Teenage phenom Guan Tianlang impresses at the Masters
Amid all the excitement surrounding this year’s Masters, there is the incredible story of 14-year old phenom Guan Tianlang. Most 14-year old boys spend their time doing homework or playing video games, but Tianlang has chosen to spend his time competing against the best golfers in the world, some over twice his age.
Tianlang grew up in Guangzhou, China but made it all the way to the United States to compete against the best. He traveled to the U.S. with both parents (who make snacks for him like any good parent should). He also brought his school textbooks so he can get a little extra work done while away from class.
Tianlang is the youngest player in history to make the Masters cut. Despite his speedy rise to success and the intense spotlight from the media, Tianlang remains humble as any average teenager.
“I made it,” Tianlang said. “I hope I can make more miracles, more dreams come true. I want to thank my parents and everyone who cared, supported and helped me.”
Tianlang seems to be enjoying the ride thus far and does not seem fazed by the excess attention and the fact that he is vastly inexperienced compared to his competition.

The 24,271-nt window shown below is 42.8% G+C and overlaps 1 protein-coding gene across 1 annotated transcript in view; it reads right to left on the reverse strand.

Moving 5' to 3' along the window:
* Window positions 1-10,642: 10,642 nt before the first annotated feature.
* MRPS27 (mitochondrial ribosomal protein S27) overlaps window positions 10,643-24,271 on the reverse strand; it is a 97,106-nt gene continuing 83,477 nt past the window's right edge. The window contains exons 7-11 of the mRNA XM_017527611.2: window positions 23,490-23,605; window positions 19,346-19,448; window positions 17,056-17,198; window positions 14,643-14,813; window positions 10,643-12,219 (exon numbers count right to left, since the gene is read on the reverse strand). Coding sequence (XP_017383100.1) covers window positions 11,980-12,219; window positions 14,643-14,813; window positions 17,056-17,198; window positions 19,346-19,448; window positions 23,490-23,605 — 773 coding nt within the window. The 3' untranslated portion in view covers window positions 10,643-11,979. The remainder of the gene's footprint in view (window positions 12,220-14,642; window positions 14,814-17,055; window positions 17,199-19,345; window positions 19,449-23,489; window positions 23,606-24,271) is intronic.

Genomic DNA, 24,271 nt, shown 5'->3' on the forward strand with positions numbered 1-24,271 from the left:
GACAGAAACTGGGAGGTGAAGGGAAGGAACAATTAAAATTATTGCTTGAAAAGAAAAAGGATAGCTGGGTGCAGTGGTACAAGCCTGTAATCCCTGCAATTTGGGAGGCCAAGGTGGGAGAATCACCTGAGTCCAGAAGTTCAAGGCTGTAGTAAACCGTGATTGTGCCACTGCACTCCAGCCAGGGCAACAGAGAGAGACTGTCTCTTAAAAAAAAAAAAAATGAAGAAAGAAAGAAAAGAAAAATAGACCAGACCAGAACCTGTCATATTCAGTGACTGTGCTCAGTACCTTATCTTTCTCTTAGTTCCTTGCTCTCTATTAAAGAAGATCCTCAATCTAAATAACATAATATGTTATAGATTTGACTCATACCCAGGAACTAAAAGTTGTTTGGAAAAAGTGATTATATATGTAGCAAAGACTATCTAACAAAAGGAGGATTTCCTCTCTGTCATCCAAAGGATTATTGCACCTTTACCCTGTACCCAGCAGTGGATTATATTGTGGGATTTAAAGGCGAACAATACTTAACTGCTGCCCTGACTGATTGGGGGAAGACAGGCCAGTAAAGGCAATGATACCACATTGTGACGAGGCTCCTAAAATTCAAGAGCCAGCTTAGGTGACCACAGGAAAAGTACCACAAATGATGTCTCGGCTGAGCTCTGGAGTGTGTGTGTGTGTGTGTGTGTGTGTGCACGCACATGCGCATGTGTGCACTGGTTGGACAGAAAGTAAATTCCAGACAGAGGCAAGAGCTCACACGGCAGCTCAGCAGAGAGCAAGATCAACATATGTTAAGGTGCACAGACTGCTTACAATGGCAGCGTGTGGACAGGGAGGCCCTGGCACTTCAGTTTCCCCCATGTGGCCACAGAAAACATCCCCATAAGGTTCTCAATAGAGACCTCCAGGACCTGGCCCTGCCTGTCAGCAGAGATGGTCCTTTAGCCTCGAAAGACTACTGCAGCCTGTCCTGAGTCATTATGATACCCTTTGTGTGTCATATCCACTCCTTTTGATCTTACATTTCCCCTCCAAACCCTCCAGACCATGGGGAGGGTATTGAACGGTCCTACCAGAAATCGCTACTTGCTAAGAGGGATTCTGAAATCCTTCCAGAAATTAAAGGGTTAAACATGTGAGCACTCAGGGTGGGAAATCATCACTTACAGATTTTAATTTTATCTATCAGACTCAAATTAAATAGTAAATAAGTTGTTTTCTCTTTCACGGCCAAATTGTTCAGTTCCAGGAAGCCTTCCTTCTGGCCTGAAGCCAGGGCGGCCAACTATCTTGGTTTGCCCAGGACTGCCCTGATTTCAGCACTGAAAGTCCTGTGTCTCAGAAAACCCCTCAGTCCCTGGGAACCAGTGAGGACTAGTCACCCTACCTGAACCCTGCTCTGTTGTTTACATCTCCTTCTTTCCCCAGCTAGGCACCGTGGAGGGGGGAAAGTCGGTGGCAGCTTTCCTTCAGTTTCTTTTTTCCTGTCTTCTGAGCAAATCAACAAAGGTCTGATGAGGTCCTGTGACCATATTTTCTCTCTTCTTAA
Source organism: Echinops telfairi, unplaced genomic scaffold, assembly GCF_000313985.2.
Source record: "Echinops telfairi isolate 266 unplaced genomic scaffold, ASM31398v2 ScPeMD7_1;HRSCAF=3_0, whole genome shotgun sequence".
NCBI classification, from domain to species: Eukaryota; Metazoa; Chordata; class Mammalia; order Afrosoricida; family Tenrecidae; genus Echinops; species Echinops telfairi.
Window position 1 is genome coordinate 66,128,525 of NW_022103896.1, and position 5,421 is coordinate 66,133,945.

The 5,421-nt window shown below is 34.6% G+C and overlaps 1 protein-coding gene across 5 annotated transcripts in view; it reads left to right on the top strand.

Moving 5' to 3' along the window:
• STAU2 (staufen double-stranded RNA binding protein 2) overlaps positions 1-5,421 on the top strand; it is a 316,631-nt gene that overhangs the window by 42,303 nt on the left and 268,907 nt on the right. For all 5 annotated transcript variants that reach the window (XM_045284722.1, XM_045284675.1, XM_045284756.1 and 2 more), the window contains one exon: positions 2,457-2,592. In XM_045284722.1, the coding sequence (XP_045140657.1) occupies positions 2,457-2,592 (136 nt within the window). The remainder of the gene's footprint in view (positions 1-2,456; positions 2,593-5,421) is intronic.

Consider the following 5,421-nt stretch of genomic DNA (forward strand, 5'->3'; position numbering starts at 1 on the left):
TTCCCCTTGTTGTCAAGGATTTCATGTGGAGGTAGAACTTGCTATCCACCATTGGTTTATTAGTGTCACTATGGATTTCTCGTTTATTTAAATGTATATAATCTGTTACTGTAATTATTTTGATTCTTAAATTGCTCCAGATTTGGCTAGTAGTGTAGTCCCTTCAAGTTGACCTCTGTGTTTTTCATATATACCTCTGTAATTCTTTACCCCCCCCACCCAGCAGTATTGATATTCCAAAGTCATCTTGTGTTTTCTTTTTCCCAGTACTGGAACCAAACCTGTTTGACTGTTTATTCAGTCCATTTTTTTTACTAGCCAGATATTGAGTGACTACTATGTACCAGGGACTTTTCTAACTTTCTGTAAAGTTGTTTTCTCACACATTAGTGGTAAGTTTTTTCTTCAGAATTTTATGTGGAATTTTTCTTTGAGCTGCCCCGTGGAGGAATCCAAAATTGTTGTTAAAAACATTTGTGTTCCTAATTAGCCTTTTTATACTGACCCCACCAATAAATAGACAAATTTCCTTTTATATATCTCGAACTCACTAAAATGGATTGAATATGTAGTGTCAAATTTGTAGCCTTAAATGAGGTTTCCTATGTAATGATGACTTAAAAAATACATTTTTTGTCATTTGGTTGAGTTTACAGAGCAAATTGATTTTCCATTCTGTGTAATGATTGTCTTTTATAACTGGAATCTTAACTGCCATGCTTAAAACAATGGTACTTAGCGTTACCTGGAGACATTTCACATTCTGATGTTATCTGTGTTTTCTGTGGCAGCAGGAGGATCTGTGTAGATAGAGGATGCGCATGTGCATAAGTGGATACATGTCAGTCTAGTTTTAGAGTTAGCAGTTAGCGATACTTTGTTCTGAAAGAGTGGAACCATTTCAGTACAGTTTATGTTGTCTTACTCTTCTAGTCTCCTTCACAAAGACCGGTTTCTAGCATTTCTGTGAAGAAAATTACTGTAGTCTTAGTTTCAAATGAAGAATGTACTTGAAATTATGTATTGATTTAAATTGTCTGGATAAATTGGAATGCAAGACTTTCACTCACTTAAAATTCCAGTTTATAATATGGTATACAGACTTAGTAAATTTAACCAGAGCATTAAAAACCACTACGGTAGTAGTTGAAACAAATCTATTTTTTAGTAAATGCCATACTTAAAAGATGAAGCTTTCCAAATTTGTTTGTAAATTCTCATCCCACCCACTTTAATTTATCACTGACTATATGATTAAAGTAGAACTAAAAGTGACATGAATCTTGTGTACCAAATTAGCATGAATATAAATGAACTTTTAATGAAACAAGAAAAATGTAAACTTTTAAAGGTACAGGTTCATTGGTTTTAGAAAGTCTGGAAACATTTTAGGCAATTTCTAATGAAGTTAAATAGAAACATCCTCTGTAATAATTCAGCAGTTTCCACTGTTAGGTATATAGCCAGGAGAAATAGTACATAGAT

Despite his rise to success Tianlang does have a ways to go in terms of getting a feel for the game and how to play under the strict regulations of a tournament. He made headlines having been penalized for slow play. It was a questionable call to make considering that he is still young, but Tianlang handled the situation well.
“I respect the decision they make,” Tianlang said. “They should do it because it’s fair to everybody.”
Others were not as understanding. Brandt Snedeker, another golfer on the tour, said he was unhappy with the officials’ decision to penalize Tianlang because slow play is an issue for all players on the tour.
“I wish they would have made an example out of somebody else except for a 14-year-old kid, you know?” Snedeker said. “Make an example out of me or somebody else. But a kid just trying to make a cut in his first week of the Masters? I understand that slow play is a problem and it’s just a tough situation. I feel bad for the kid.”
When asked to comment on the Tiger Woods’ ball-drop fiasco, Tianlang also handled the situation with maturity far beyond someone of his age. Woods had set a precedent Friday by saying “rules are rules” when asked what he thought of Tianlang’s penalty for slow play, so when Tianlang was asked Saturday about Woods’ ball-drop, he responded in kind.
“I think rules are rules,” he said.
Guan Tianlang won’t win the Masters this year, but he has a lot of golf left ahead of him. Based on his performance at the Masters, it looks like he could be a household name for many years to come.